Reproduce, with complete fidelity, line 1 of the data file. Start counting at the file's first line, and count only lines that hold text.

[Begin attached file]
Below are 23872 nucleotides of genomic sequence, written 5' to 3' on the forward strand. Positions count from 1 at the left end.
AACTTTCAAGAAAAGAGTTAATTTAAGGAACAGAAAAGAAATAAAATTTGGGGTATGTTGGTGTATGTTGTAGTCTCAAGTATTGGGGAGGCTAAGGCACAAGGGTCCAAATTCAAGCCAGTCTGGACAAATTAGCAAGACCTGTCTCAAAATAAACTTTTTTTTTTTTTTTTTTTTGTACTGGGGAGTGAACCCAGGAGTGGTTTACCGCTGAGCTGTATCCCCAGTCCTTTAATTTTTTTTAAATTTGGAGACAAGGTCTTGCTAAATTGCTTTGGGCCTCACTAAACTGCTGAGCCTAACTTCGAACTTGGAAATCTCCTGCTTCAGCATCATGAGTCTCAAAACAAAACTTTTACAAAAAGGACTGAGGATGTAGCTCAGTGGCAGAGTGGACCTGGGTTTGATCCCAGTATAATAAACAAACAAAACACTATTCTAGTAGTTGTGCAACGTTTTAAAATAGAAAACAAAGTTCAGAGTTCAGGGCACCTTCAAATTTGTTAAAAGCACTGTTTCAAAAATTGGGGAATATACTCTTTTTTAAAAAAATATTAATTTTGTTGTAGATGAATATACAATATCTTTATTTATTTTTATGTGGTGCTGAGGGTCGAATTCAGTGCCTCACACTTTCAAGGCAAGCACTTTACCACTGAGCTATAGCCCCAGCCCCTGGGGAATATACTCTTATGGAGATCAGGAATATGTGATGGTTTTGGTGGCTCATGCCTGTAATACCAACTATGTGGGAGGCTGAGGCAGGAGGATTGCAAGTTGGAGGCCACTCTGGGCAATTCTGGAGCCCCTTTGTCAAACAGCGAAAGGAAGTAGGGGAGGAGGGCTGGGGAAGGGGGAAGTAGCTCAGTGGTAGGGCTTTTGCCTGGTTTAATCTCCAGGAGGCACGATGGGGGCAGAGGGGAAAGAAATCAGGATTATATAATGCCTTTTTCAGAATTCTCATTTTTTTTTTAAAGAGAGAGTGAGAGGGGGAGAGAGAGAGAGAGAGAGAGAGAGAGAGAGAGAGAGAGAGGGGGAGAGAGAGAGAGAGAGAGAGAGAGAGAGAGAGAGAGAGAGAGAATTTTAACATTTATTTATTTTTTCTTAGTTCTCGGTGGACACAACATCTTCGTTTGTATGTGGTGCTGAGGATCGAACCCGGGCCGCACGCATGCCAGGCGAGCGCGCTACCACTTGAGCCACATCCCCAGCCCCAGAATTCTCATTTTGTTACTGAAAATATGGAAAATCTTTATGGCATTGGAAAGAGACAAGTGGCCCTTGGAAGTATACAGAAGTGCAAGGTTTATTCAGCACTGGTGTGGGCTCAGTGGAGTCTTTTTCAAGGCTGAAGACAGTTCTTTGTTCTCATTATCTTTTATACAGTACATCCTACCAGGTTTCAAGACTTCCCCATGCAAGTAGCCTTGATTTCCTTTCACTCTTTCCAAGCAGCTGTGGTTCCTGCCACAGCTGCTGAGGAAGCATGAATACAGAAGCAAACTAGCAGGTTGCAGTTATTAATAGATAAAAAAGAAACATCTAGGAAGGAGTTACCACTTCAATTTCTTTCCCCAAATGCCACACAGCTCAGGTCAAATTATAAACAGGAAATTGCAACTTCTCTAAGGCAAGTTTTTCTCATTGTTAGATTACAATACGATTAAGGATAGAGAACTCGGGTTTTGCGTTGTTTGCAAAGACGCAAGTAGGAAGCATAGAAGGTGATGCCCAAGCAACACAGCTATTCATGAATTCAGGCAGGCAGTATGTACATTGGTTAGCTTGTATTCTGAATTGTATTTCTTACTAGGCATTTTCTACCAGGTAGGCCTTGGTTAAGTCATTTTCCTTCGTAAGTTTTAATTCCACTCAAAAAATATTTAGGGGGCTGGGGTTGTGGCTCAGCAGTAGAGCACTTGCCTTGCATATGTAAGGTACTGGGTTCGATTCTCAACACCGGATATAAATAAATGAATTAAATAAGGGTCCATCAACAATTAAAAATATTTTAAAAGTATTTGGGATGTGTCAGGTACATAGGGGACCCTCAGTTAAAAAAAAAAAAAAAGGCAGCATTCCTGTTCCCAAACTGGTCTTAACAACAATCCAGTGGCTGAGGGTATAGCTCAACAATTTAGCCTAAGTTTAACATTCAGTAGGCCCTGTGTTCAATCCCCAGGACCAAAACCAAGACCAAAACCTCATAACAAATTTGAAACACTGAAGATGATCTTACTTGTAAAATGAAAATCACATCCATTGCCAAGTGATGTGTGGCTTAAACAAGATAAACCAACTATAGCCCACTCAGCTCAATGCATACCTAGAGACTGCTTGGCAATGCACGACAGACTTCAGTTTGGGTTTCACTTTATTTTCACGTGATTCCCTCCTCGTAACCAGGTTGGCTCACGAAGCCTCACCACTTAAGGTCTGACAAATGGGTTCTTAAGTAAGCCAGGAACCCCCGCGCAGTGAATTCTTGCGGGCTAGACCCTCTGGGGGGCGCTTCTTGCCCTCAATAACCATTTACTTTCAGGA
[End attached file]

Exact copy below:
Below are 23872 nucleotides of genomic sequence, written 5' to 3' on the forward strand. Positions count from 1 at the left end.